Deposit Insurance

The Federal Deposit Insurance Corporation (FDIC) is an independent agency of the United States government that protects the funds depositors place in banks and savings associations. FDIC insurance is backed by the full faith and credit of the United States government. Since the FDIC was established in 1933, no depositor has ever lost a single penny of FDIC insured funds.


FDIC insurance covers all deposit accounts, including checking and savings accounts, money market deposit accounts, and certificates of deposit. FDIC insurance does not cover other financial products and services that banks may offer, such as stocks, bonds, mutual fund shares, life insurance policies, annuities or securities.


The standard insurance amount is $250,000 per depositor, per insured bank, for each account ownership category.


The FDIC provides separate coverage for deposits held in different account ownership categories. Depositors may qualify for more coverage if they have funds in different ownership categories. Depositors may qualify for more coverage if they have funds in different ownership categories and all FDIC requirements are met. There is no need for depositors to apply for FDIC insurance or even to request it; coverage is automatic, up to the insurance limits described above, whenever a deposit account is opened at an FDIC-insured bank or savings association.


To learn more about the FDIC's insurance coverage rules and requirements, go to www.fdic.gov/deposit/deposits.


To calculate your deposit insurance coverage use the FDIC's Electronic Deposit Insurance Estimator (EDIE) at www.fdic.gov/edie.


Notice of Changes in Temporary FDIC Insurance Coverage for Transaction Accounts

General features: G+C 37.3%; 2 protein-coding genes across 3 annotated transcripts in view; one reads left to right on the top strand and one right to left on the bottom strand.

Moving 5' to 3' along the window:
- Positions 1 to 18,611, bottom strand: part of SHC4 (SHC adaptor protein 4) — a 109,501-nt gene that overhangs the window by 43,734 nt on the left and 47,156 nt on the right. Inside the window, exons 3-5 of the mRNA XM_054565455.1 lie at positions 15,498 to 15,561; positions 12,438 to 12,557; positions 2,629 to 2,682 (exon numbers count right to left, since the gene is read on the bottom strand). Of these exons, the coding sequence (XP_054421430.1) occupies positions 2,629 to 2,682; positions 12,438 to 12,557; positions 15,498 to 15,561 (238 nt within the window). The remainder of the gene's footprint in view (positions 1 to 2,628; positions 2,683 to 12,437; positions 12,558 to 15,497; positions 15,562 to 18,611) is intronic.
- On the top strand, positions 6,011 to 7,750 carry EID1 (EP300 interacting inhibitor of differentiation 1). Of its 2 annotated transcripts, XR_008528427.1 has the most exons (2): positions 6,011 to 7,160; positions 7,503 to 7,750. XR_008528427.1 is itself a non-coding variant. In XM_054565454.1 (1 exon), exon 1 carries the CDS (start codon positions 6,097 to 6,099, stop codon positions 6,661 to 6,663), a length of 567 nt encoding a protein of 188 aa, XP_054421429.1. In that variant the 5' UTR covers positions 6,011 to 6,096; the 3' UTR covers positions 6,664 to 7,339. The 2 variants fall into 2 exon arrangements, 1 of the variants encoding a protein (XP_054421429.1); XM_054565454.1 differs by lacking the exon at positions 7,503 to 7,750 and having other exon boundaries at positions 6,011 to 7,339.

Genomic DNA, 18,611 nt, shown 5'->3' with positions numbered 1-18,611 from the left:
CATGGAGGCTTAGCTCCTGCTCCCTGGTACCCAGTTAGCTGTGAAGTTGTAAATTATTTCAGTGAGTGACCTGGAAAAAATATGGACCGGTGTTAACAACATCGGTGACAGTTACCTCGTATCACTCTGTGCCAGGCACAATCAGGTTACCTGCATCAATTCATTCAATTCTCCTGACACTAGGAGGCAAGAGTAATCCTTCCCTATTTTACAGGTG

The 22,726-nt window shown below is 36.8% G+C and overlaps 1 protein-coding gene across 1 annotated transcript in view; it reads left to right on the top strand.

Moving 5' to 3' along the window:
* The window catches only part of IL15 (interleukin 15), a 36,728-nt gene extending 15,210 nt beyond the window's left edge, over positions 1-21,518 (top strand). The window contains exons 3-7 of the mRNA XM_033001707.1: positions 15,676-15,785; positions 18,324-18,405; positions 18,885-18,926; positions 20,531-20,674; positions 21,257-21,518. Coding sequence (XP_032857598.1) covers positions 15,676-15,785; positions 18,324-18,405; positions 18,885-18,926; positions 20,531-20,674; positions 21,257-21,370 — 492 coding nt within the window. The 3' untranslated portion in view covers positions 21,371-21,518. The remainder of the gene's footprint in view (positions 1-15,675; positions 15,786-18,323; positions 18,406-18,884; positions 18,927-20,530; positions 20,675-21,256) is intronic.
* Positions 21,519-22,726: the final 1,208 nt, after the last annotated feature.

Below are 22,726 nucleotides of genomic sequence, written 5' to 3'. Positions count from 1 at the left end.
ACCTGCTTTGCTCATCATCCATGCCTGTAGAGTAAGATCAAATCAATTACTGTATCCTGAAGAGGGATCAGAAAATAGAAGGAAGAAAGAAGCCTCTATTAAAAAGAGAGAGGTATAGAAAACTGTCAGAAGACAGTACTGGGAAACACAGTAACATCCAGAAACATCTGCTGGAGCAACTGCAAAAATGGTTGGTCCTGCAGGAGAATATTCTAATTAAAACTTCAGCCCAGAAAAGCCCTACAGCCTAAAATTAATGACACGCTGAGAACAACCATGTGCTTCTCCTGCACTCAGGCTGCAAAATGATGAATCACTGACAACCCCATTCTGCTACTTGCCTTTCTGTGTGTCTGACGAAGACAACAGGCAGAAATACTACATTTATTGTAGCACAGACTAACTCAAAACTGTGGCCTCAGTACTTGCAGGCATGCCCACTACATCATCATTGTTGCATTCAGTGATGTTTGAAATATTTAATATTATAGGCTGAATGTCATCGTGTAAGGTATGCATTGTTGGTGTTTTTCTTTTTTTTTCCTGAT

By federal law, as of 1/1/2013, funds deposited in a noninterest bearing transaction account (including an IOLTA/IOLA) will no longer receive unlimited deposit insurance coverage by the FDIC. Beginning 1/1/2012, accounts will be insured by the FDIC up to the standard maximum deposit insurance amount ($250,000) for each deposit insurance ownership category.


The term "noninterest-bearing transaction account" includes a traditional checking account or demand deposit account on which the insured depository institution pays no interest. It also includes Interest on Lawyers Trust Accounts ("IOLTAs"). It does not include other accounts, such as traditional checking or demand deposit accounts that may earn interest, NOW accounts and money-market deposit accounts.


For more information about temporary FDIC insurance coverage of transaction accounts, visit www.fdic.gov.


Depositor's Insurance Fund (DIF)

All deposits above the FDIC limit are insured in full by the Depositor's Insurance Fund. The combination of FDIC and DIF insurance provides customers of Massachusetts-chartered savings banks with full deposit insurance on all their deposit accounts. DIF insurance coverage requires no applications or special forms. Depositors automatically receive this added insurance benefit at no cost whenever they make a deposit to a new or existing account at a DIF member bank. To learn more about DIF visit www.difxs.com.